Childhood heart disease: parents need more support from genetic services
Parents of babies with heart disease want early access to cardiac geneticists and genetic counsellors, new research has found.
Parents of babies born with heart disease should be offered specialised cardiac genetic counselling to reduce risk, prevent disease and improve treatment, according to world-first research led by UNSW, UTS and the Sydney Children’s Hospitals Network.
In a study of 100 parents of children with congenital heart disease who had surgery between 2000 and 2009, almost all parents showed a clear preference for a single genetics appointment with both a specialised clinical geneticist and a genetic counsellor, offered as soon as possible after diagnosis.
Lead author and UNSW Associate Professor of Medical Psychology Nadine Kasparian said the study published in Genetics in Medicine, a peer-reviewed journal of the American College of Medical Genetics and Genomics, showed that meeting a specialised clinical geneticist and a cardiac genetic counsellor, with support from online health resources, was a high priority for parents of children with heart disease.
“This study highlights an important gap between what parents feel they need and what is currently available,” Associate Professor Kasparian said.
“Specialised paediatric cardiac genetics services can provide information about genetic and other risk factors associated with a child’s heart condition, as well as offer emotional support to alleviate the feelings of guilt, fear and sadness parents so often feel.”
Every day in Australia, eight babies are born with congenital heart disease, which includes malformations of the heart, heart valves or major blood vessels. Worldwide there are about 1.35 million babies diagnosed with congenital heart disease each year. It is a leading cause of infant death and one of the most common reasons babies are admitted to intensive care.
After a diagnosis of congenital heart disease, paediatric cardiologists usually discuss the genetic implications with parents, however referrals to a cardiac genetics service are less common. Funding of additional resources would allow more referrals to properly structured congenital heart genetics clinics.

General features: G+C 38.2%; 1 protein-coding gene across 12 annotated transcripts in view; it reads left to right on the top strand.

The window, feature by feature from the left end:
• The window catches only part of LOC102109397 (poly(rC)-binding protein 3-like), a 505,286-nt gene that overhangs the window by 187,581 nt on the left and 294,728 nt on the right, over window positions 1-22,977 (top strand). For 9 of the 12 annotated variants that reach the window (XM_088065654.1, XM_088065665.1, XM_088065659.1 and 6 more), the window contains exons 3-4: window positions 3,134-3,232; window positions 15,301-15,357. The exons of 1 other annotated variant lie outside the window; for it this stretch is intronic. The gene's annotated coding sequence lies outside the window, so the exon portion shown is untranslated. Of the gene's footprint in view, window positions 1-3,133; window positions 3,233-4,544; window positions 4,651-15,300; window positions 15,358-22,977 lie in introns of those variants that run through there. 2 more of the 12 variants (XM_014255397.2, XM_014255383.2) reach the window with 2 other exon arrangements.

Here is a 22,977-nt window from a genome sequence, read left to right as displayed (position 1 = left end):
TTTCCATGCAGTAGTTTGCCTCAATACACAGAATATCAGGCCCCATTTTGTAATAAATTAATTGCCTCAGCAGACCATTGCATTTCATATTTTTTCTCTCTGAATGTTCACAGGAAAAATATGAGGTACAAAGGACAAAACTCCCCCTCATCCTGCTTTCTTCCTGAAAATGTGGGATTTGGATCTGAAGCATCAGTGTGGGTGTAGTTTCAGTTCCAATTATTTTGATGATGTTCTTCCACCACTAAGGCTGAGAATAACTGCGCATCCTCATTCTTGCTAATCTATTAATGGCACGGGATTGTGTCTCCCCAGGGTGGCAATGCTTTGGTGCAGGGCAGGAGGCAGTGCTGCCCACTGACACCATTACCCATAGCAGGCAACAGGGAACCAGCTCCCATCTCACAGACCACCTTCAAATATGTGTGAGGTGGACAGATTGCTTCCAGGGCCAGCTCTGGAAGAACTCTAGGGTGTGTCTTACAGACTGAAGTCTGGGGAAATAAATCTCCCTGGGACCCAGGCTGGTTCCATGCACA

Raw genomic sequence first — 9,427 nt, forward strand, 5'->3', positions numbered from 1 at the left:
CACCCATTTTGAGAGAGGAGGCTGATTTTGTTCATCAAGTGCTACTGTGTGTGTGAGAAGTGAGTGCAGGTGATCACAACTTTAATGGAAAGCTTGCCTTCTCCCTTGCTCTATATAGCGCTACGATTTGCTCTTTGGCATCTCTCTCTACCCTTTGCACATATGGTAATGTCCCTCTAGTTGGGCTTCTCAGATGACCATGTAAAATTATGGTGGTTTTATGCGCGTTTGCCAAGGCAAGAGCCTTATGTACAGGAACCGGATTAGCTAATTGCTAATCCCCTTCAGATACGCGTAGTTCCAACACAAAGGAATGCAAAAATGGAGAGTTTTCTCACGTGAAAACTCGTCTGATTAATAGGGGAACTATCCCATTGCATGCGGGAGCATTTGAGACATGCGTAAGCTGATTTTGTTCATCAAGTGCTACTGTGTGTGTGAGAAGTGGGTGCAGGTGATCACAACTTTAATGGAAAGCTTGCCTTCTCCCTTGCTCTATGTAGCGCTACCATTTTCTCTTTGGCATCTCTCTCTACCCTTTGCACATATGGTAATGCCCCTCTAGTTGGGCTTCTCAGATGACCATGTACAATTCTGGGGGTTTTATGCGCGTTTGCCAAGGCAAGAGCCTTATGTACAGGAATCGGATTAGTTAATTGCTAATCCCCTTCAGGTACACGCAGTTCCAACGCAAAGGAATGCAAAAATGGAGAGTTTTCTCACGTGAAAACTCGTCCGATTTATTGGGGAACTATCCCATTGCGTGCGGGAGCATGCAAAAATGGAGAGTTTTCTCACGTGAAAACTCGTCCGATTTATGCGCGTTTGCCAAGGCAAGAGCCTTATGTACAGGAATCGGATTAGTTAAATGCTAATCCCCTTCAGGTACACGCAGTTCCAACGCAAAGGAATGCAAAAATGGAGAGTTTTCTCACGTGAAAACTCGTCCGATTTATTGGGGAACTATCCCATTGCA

Associate Professor Kasparian said the great majority of parents of babies with congenital heart disease would like to be offered this service, with 93% of parents in the study indicating they would attend an appointment with a specialised clinical geneticist and a counsellor, if offered within two weeks of referral.
We may not always be able to reach the ideal, but this gives us a clear goal to aim for.
“To plan services, we need to understand the needs of the people the service is supposed to help,” said co-author and clinical geneticist UNSW Conjoint Professor Edwin Kirk. “In this study, we heard from parents about their ideal service. We may not always be able to reach the ideal, but this gives us a clear goal to aim for.”
Associate Professor Kasparian, who is also a recipient of the Heart Foundation’s Future Leader Fellowship award, said: “The genetics landscape is rapidly evolving, and we are learning more about the genetics of childhood heart disease every day. This study shows the need for greater resources and new models of care. There are important discoveries being made at molecular level and our services need to be ready for when these discoveries are translated into clinical care.”
More resources, funding and workforce training were needed before the model of care preferred by parents could be implemented, Associate Professor Kasparian said.
The study came after Health Minister Greg Hunt announced on February 14 the first National Action Plan to discover treatments for thousands of Australians affected by childhood heart disease.
“It will be important that we extend that action to the delivery of services that better meet the needs of parents of children with heart disease,” Associate Professor Kasparian said.
source: The University of New South Wales